1869: Gilbert's play Ages Ago is first performed at the Gallery of Illustration on November 22nd. This is a great success. The full score, composed by Frederic Clay is published during the initial run.

Ages Ago

LADY MAUD: You are very handsome - very, very handsome. I'm glad you're only a picture. If you were a real living man, I should be obliged to be rather particular, but as it is I may say what I like to you.

No 10: Song - Lady Maud & Sir Cecil Brount

Lady Maud:
So please you, Sir, to hear my story while I tell
The happiness awaiting you: a maiden loves you well.
She dares not to declare the love that makes her sigh,
And would you know that maiden, so please you, Sir, tis I.

She would a saint beguile, her hair is soft and bright,
A happy laugh, a pleasant smile, and eyes that dance with light,
A dimple here and there, a pretty, touching sigh,
And would you know that maiden, so please you, Sir, tis I.
Sir Cecil:
A sweeter fate I never heard, my gratitude you've earned.
Lady Maud:
(My goodness me, he's talking!)
Sir Cecil:
The compliment, upon my word, was very neatly turned.
Lady Maud:
(My goodness me, he's walking!)
Sir Cecil:
Her goodness she, I'm walking!
Lady Maud:
To laugh it off I can't contrive, with fright I'm nearly fainting,
I never thought you were alive, I thought you were a painting!
To laugh it off I/she can't contrive, with fright I'm/she's nearly fainting.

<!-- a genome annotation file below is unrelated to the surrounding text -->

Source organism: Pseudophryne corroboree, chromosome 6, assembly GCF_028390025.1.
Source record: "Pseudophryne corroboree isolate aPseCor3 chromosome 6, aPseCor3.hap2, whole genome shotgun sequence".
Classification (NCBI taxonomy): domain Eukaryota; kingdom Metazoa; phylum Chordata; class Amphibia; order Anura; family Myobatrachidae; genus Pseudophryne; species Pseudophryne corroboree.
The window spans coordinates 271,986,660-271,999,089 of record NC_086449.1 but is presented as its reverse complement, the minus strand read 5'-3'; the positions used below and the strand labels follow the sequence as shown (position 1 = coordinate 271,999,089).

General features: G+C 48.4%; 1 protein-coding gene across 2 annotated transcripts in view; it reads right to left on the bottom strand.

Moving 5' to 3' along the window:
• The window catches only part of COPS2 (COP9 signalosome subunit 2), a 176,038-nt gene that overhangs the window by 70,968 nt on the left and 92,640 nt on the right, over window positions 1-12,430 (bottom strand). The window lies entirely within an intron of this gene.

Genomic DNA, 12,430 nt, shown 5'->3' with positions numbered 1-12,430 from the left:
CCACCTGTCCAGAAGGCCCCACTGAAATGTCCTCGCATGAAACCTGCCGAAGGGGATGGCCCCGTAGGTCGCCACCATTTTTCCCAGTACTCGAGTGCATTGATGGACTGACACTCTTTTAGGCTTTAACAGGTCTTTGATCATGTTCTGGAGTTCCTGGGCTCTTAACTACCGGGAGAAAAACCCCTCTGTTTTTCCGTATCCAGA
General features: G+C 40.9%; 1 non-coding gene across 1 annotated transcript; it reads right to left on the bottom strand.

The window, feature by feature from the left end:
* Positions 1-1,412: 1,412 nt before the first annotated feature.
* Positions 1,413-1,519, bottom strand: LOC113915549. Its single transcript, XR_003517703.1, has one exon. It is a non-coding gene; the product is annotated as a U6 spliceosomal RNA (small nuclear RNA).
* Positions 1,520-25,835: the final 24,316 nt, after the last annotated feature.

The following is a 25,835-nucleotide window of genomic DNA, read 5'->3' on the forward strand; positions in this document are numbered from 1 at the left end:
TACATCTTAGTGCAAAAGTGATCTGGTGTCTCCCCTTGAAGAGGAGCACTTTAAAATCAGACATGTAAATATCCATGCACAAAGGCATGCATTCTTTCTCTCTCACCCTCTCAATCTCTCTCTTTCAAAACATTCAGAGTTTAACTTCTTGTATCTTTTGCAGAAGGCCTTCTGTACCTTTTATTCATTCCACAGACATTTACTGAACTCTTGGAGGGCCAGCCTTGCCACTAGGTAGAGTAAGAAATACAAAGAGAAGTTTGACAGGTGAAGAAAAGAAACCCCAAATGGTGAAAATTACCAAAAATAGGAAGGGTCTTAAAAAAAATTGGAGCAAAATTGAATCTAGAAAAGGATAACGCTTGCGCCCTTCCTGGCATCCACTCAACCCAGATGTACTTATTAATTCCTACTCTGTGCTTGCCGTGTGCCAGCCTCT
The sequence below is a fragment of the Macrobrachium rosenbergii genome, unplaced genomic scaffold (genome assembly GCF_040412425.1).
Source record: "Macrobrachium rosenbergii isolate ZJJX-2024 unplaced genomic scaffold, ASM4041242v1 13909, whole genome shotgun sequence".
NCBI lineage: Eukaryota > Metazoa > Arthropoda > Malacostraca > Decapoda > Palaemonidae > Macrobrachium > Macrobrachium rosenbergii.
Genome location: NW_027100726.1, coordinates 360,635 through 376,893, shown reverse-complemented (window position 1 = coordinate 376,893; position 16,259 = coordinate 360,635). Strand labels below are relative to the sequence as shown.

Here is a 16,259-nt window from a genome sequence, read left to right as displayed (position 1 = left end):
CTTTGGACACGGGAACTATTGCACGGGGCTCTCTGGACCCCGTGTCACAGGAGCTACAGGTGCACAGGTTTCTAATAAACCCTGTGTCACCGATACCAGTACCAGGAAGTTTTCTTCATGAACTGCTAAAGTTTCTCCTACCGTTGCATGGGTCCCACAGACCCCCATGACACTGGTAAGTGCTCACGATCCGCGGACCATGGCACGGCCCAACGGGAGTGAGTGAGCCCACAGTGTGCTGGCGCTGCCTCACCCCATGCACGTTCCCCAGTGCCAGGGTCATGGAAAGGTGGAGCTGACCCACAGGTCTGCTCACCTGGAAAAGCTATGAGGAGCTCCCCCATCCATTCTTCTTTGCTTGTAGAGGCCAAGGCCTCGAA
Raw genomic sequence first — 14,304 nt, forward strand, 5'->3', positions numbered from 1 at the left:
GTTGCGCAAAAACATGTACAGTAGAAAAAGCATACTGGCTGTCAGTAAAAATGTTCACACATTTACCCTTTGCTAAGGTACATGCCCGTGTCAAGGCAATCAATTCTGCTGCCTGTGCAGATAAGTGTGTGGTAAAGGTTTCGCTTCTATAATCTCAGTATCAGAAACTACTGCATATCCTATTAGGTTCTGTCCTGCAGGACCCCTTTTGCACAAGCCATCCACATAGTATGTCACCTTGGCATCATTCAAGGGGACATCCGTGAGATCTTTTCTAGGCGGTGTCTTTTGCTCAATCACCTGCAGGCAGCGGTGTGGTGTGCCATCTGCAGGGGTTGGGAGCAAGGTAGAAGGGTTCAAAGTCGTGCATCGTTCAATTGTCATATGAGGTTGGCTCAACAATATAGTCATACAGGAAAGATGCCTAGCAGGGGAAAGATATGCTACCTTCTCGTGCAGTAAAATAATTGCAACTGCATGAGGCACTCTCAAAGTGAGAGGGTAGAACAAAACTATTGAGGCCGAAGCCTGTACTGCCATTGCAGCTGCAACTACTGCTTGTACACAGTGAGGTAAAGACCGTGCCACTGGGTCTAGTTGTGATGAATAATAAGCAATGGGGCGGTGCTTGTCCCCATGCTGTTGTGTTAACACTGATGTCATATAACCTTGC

I never thought you were/I was alive, I thought you were/I was a painting.

(dialogue continues)
SIR C: I am indeed, so are you.
LADY M.: How do you know that?
SIR C.: How do I know it? Why, didn't you hang up there during the ten years I occupied this castle?
LADY M.: Did you occupy this castle for ten years?
SIR C.: I did indeed.
LADY M.: But how do you know I'm not the original of whom that picture is a portrait?
SIR C.: Because there's a limit to the beauties of Nature, there's no limit to the beauties of Art. In other words, you're a great deal too good to be true. Angels are not half as bright as they are painted, and the famous Leonardo da Vinci was a terrible flatterer.
LADY M.: Famous! Why he was a mere nobody who painted me for a few pounds.
SIR C.: Ah! but after your melancholy decease, pardon my alluding to that distressing topic, he grew in fame and fortune, and before he died, Europe rang with his fame. Now (looking at LADY M. critically), I should say you are worth at least £2,000.
LADY M.: Is it possible? And you?
SIR C.: I'm a Michael Angelo. A very fine example, painted by him five years before I came, quite unexpectedly, into possession of this castle, and six years before his death. I'm worth at least as much as you. Indeed, I'm a much finer picture.

To check out the complete 'Ages Ago' click here

On to the next Decade To the Operas